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The Spiral

Bjarke Ingels Group (BIG)


66 Hudson Boulevard


Tishman Speyer


2,850,000 sq. feet
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Plans for the New York development were released on Feb. 8, 2016.

Project Description


Tishman Speyer, one of the world’s leading developers, owners, operators and asset managers of first-class real estate, today unveiled the BIG-Bjarke Ingels Group conceptual design for its planned 65-story tower at 66 Hudson Boulevard in Manhattan.

Called The Spiral, the 2.85 million square-foot tower will rise to 1,005 feet and feature a cascading series of landscaped terraces and hanging gardens as its signature element, both functionally and visually. The terraces will ascend, one per floor, in a spiraling motion to create a unique, continuous green pathway that wraps around the façade of the tower and supplies each occupant with readily accessible outdoor space.

Located at the intersection of the High Line and the four-acre Hudson Boulevard Park, The Spiral and its cascading terraces will visually extend these new, linear green spaces vertically and literally to the sky.

Each of The Spiral’s terraces, which would measure half-a-mile if laid end-to-end, will flow seamlessly into a suite of amenity spaces featuring double-height atriums and increasingly stunning views of the skyline. For multi-story tenants, the interior amenity spaces can be adapted to connect to multiple other office floors. This element offers an alternative to elevators, thus encouraging physical activity and enhanced interaction among colleagues.

Tishman Speyer President and CEO Rob Speyer said, “Working with Bjarke Ingels and his team, we have designed a tower that offers stunning green spaces to all and will serve as a significant leap forward in the evolution of the modern, collaborative and sustainable workplace. We also view The Spiral as a natural evolutionary step for Tishman Speyer and a perfect complement to our New York City portfolio, which includes such icons as Rockefeller Center and the Chrysler Building.”

BIG Founding Partner Bjarke Ingels said, “The Spiral will punctuate the northern end of the High Line, and the linear park will appear to carry through into the tower, forming an ascending ribbon of lively green spaces, extending the High Line to the skyline. The Spiral combines the classic Ziggurat silhouette of the premodern skyscraper with the slender proportions and efficient layouts of the modern high-rise. Designed for the people that occupy it, The Spiral ensures that every floor of the tower opens up to the outdoors creating hanging gardens and cascading atria that connect the open floor plates from the ground floor to the summit into a single uninterrupted work space. The string of terraces wrapping around the building expand the daily life of the tenants to the outside air and light.”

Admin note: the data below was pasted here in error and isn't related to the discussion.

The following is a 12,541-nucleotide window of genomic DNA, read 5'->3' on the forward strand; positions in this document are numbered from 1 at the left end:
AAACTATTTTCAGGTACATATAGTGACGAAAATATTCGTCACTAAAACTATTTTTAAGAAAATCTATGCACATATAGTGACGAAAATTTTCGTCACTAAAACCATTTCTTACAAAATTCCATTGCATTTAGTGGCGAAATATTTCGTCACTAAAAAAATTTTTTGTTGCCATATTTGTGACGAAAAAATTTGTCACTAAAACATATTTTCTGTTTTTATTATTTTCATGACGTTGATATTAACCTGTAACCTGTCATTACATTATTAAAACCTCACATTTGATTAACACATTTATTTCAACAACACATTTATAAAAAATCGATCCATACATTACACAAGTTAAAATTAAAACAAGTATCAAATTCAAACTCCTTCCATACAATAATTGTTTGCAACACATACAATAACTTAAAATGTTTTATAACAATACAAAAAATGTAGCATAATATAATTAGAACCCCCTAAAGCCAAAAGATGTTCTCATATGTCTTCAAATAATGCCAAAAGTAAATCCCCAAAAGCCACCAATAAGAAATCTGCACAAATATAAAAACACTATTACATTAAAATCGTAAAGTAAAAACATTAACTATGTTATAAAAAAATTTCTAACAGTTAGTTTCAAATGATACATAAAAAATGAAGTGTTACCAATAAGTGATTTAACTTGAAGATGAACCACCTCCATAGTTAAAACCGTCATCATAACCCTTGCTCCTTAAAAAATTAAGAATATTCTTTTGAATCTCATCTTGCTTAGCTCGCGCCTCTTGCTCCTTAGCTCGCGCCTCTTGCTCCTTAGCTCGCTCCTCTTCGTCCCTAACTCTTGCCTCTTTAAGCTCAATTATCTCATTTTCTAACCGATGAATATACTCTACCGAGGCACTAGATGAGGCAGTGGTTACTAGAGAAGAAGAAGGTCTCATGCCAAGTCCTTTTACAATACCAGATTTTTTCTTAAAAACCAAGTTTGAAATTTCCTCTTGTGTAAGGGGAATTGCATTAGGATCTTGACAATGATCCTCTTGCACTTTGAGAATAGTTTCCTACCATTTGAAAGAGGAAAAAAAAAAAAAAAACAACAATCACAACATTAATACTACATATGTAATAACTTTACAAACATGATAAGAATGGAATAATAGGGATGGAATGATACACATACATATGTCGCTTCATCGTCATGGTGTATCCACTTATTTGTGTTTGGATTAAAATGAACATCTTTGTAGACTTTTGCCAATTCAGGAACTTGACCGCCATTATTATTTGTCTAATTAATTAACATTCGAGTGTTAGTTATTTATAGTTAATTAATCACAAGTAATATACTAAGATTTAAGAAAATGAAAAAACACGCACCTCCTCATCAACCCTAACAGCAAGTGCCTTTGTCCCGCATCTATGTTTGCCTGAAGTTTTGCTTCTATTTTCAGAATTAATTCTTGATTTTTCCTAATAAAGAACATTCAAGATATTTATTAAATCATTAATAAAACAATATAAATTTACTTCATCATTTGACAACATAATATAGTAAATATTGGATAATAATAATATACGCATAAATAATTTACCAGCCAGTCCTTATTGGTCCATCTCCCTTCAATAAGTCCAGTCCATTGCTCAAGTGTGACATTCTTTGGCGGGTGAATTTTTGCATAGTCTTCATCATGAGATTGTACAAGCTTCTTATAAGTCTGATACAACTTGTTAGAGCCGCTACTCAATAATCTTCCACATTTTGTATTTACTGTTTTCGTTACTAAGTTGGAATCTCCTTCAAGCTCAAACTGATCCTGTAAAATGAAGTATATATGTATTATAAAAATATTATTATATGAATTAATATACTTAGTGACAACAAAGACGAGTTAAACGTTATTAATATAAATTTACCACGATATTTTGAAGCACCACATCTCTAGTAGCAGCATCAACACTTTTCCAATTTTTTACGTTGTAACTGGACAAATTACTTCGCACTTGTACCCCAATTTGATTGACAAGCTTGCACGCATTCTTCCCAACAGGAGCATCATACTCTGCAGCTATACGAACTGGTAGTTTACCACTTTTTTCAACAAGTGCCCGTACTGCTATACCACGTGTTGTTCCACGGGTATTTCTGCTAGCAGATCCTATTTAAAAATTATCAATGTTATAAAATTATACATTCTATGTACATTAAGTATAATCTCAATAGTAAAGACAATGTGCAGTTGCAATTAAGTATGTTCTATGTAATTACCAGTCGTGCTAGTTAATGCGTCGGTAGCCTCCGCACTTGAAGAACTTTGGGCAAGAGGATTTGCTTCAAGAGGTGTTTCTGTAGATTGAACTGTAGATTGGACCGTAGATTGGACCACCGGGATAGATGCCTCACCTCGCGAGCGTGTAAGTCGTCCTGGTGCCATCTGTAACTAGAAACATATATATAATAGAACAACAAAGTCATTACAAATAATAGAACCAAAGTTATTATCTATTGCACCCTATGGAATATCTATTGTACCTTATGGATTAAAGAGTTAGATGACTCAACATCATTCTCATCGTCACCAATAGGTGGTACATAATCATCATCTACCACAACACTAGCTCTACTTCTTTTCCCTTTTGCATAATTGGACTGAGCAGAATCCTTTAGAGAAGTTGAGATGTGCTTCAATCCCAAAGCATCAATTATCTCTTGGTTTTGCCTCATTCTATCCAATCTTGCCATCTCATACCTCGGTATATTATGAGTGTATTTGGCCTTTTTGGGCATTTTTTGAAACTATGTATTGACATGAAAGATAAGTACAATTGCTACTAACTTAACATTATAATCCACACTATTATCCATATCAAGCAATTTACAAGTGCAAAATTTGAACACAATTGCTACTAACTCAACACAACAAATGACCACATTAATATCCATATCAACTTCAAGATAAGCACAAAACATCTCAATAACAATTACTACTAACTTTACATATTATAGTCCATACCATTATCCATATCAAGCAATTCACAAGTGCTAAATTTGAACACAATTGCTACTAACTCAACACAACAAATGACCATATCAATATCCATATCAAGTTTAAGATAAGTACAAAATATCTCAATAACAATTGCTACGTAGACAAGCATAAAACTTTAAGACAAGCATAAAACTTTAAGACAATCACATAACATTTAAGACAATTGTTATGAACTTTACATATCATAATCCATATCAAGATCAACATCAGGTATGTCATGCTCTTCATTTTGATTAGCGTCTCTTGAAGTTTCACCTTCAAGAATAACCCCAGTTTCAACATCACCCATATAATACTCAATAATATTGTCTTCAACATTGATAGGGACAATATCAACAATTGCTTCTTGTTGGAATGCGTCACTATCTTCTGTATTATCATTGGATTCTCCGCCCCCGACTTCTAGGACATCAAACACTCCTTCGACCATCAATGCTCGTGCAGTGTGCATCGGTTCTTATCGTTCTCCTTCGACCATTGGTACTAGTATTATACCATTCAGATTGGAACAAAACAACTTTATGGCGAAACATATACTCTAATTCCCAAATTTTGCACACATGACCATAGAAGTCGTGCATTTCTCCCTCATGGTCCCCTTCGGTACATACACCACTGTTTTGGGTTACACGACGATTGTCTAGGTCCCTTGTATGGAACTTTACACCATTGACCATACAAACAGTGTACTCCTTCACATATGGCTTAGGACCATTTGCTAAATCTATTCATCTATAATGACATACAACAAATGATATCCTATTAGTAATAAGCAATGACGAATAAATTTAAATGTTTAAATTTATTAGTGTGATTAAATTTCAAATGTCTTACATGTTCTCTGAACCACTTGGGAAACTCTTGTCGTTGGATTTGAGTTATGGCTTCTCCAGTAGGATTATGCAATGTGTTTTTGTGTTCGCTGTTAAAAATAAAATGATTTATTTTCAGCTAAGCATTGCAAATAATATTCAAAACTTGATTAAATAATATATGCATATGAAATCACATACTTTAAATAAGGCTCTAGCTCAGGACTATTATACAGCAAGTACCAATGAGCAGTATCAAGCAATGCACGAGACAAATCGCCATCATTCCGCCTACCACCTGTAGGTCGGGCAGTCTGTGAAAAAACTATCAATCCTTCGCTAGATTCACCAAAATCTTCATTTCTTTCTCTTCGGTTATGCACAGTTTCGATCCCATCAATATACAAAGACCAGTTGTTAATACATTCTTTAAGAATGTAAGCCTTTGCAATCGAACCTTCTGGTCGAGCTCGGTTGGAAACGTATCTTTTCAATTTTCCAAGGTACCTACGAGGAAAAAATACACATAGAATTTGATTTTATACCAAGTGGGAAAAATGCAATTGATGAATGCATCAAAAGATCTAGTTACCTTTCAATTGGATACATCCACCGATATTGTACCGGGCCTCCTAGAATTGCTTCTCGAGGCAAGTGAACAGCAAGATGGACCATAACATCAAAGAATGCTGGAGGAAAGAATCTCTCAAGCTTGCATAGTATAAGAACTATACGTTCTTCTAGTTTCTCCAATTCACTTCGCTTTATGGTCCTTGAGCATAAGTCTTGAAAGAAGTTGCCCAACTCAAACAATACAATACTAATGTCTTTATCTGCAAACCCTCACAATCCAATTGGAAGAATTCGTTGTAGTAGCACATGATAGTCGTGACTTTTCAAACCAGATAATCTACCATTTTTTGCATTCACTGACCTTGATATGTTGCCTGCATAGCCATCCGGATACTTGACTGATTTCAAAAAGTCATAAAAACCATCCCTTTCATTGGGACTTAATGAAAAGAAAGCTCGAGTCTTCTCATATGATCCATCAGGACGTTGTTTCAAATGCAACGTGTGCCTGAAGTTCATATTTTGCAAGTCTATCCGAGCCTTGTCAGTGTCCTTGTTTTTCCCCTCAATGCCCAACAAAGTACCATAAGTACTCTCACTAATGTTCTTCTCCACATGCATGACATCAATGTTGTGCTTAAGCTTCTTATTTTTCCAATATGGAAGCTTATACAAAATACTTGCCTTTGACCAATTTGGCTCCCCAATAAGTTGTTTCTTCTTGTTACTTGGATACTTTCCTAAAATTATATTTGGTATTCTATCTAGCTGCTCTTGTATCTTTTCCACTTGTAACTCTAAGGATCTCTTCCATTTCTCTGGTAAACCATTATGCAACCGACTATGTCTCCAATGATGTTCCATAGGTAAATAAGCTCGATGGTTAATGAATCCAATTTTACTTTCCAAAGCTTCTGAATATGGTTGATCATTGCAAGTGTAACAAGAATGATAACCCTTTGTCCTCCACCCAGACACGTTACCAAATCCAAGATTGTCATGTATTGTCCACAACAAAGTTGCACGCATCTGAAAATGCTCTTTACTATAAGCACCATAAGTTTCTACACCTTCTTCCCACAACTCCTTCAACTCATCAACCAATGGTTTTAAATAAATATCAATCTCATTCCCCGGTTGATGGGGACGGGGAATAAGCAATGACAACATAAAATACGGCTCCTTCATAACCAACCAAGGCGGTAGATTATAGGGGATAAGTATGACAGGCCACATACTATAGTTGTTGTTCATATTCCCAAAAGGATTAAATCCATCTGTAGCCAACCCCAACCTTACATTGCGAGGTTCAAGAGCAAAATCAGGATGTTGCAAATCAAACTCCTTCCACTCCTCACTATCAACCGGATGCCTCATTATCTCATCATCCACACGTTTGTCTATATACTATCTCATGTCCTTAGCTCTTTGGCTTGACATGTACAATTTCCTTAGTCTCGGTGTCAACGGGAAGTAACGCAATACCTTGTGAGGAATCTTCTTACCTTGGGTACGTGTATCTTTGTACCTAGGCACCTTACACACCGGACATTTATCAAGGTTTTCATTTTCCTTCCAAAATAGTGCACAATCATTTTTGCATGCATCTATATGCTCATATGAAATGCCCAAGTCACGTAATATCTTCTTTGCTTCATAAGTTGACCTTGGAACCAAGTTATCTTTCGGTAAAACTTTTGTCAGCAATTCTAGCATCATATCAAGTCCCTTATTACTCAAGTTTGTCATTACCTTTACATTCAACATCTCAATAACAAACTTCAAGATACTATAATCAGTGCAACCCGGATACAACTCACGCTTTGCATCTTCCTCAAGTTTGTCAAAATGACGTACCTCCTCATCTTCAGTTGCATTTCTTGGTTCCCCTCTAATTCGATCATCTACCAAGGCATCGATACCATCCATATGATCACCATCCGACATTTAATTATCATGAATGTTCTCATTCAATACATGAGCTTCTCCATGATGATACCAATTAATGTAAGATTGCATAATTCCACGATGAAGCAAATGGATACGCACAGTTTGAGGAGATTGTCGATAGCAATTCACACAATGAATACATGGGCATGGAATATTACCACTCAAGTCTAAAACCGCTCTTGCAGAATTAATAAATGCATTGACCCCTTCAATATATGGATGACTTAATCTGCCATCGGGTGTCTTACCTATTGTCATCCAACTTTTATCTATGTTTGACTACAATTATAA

The tower will encompass a full-block stretching from West 34th to West 35th Streets and from 10th Avenue to the Hudson Park and Boulevard. The development site, which is located within the Hudson Yards district, was assembled and acquired by Tishman Speyer in separate transactions in 2014.

The six-story base of the building will include a lobby with ceiling heights of up to 30 feet and a main entrance opening up on Hudson Boulevard East and the adjacent park at the southwest corner of the tower at 34th Street. The base also will include approximately 27,000 square feet of first-class retail and a spacious seventh-floor amenity terrace.

The Spiral is easily accessible from all five boroughs and New Jersey. It is in close proximity to New York’s most convenient transit hubs, including Penn Station, Port Authority Bus Terminal, Midtown Ferry Terminal, Lincoln Tunnel and the West Side Highway. The newly expanded 7 Train is just steps away and a few stops away from Grand Central Station.

In tandem with the design unveiling, Tishman Speyer announced that it has secured more than $1 billion in equity for the project from a group of international investors. The funding is being used to complete the acquisition of additional development rights and for ongoing design, engineering and other pre-construction costs.

Rezoned in 2005, the Hudson Yards district, bounded by West 42nd Street, Eighth Avenue, West 30th Street and Hudson River Park, allows for 26 million square feet of office space, 20,000 units of new housing, two million square feet of retail space and three million square feet of hotels.
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